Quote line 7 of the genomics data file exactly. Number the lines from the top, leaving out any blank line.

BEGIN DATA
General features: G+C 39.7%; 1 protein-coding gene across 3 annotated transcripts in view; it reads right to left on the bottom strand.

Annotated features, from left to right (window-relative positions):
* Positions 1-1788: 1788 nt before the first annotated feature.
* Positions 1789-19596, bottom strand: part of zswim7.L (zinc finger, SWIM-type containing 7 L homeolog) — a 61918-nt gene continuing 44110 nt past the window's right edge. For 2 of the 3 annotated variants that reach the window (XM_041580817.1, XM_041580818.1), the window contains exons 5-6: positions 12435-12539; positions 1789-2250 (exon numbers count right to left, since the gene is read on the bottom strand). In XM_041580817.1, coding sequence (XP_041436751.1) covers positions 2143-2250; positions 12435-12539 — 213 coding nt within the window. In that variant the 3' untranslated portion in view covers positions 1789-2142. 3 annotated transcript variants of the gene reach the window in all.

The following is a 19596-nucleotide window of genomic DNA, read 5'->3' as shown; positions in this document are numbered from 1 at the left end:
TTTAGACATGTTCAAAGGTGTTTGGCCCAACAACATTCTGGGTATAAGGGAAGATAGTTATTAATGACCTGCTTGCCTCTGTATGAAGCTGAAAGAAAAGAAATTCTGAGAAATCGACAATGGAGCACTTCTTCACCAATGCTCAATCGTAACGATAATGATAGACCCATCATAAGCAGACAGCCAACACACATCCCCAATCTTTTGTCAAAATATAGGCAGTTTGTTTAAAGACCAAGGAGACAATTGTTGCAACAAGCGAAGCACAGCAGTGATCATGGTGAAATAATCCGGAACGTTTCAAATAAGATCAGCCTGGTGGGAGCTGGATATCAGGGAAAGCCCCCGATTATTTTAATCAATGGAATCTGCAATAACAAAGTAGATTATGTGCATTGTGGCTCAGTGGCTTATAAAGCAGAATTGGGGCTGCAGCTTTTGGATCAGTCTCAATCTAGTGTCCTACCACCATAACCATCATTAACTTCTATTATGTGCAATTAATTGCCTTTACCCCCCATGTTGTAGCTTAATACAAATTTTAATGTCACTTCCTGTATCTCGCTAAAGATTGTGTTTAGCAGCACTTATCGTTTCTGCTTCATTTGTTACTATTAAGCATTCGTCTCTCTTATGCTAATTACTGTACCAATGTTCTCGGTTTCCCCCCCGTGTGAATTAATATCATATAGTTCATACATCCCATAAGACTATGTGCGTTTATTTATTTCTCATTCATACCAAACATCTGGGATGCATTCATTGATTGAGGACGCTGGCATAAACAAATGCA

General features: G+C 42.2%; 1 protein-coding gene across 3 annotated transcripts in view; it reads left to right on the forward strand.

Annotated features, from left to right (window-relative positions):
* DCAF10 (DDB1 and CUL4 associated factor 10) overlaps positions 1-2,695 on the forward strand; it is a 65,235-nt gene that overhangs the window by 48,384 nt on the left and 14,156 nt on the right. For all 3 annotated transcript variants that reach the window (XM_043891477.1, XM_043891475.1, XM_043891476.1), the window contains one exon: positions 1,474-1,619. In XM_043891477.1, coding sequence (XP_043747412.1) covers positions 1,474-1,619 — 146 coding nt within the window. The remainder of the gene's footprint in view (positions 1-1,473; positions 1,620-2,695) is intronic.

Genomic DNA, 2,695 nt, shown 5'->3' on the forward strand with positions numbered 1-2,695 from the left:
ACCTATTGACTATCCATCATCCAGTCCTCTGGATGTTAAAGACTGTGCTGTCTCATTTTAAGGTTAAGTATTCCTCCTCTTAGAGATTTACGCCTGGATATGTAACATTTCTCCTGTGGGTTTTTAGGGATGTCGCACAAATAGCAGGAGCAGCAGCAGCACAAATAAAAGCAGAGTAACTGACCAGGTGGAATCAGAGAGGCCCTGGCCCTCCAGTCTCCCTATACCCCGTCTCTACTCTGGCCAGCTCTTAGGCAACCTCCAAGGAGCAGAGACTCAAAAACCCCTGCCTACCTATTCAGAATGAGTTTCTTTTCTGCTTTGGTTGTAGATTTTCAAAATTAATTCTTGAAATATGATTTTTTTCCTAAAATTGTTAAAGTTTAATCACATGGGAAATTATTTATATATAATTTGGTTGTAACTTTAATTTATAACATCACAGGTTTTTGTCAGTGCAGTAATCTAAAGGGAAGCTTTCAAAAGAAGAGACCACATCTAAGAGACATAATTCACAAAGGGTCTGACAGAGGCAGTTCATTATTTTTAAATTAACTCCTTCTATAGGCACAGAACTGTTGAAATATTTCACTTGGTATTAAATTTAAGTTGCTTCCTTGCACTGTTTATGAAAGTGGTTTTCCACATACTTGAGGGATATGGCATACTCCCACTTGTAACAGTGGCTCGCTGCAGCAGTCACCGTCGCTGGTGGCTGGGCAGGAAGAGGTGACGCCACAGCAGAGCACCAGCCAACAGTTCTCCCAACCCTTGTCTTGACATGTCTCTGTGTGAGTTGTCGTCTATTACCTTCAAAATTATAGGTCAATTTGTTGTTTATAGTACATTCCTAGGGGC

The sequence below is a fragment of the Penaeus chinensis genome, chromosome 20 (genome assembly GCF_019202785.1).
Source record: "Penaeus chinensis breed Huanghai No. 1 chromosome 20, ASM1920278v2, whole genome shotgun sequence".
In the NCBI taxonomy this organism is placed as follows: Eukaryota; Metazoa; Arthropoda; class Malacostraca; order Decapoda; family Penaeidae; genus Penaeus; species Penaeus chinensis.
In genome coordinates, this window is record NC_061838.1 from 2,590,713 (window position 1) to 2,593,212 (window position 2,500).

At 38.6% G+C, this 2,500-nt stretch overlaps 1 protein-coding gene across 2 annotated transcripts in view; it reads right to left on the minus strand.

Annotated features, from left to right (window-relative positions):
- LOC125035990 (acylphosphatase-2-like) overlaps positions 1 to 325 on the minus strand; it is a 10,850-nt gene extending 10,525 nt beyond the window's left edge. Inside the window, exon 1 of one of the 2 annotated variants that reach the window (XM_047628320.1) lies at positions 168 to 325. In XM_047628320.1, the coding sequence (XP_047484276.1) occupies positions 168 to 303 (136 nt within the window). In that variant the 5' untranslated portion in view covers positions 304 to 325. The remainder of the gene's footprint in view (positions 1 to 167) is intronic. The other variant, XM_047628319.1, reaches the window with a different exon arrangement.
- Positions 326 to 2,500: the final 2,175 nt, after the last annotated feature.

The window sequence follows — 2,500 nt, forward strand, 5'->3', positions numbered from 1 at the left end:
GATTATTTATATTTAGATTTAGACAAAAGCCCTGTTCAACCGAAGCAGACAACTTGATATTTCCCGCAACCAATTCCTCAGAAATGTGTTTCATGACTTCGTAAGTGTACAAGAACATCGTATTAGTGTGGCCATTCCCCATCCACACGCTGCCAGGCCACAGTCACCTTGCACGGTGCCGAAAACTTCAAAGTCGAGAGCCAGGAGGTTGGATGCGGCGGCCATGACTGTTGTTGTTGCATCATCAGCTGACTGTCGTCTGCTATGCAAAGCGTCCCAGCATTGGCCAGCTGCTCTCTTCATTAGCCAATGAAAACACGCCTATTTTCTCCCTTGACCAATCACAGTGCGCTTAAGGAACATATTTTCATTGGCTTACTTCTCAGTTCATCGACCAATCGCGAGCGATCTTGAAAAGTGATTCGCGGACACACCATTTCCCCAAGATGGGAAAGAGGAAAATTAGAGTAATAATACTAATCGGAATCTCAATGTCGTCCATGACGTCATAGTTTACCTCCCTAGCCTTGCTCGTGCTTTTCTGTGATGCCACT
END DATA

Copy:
General features: G+C 42.2%; 1 protein-coding gene across 3 annotated transcripts in view; it reads left to right on the forward strand.